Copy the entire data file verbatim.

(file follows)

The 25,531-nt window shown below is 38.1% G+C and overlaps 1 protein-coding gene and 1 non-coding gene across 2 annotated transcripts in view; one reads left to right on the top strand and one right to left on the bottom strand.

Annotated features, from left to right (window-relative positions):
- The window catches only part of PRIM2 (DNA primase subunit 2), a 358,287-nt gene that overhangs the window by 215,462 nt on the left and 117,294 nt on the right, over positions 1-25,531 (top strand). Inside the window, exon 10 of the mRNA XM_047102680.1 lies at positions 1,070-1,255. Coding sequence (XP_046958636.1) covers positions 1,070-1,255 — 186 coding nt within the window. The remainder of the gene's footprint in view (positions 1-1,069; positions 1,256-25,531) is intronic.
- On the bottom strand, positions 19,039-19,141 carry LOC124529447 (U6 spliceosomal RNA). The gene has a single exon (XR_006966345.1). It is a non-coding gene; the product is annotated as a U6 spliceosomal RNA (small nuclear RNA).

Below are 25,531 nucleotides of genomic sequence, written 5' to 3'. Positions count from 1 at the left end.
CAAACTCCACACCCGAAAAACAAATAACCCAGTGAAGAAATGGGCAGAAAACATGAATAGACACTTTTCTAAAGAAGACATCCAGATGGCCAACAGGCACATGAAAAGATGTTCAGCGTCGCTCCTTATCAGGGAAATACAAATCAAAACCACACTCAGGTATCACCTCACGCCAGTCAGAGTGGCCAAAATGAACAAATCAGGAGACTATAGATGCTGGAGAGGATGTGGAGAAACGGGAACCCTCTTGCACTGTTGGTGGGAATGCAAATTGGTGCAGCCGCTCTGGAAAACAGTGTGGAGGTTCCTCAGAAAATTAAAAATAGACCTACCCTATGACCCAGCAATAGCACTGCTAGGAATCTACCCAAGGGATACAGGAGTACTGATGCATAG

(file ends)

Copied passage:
The 25,531-nt window shown below is 38.1% G+C and overlaps 1 protein-coding gene and 1 non-coding gene across 2 annotated transcripts in view; one reads left to right on the top strand and one right to left on the bottom strand.

Annotated features, from left to right (window-relative positions):
- The window catches only part of PRIM2 (DNA primase subunit 2), a 358,287-nt gene that overhangs the window by 215,462 nt on the left and 117,294 nt on the right, over positions 1-25,531 (top strand). Inside the window, exon 10 of the mRNA XM_047102680.1 lies at positions 1,070-1,255. Coding sequence (XP_046958636.1) covers positions 1,070-1,255 — 186 coding nt within the window. The remainder of the gene's footprint in view (positions 1-1,069; positions 1,256-25,531) is intronic.
- On the bottom strand, positions 19,039-19,141 carry LOC124529447 (U6 spliceosomal RNA). The gene has a single exon (XR_006966345.1). It is a non-coding gene; the product is annotated as a U6 spliceosomal RNA (small nuclear RNA).

Below are 25,531 nucleotides of genomic sequence, written 5' to 3'. Positions count from 1 at the left end.
CAAACTCCACACCCGAAAAACAAATAACCCAGTGAAGAAATGGGCAGAAAACATGAATAGACACTTTTCTAAAGAAGACATCCAGATGGCCAACAGGCACATGAAAAGATGTTCAGCGTCGCTCCTTATCAGGGAAATACAAATCAAAACCACACTCAGGTATCACCTCACGCCAGTCAGAGTGGCCAAAATGAACAAATCAGGAGACTATAGATGCTGGAGAGGATGTGGAGAAACGGGAACCCTCTTGCACTGTTGGTGGGAATGCAAATTGGTGCAGCCGCTCTGGAAAACAGTGTGGAGGTTCCTCAGAAAATTAAAAATAGACCTACCCTATGACCCAGCAATAGCACTGCTAGGAATCTACCCAAGGGATACAGGAGTACTGATGCATAG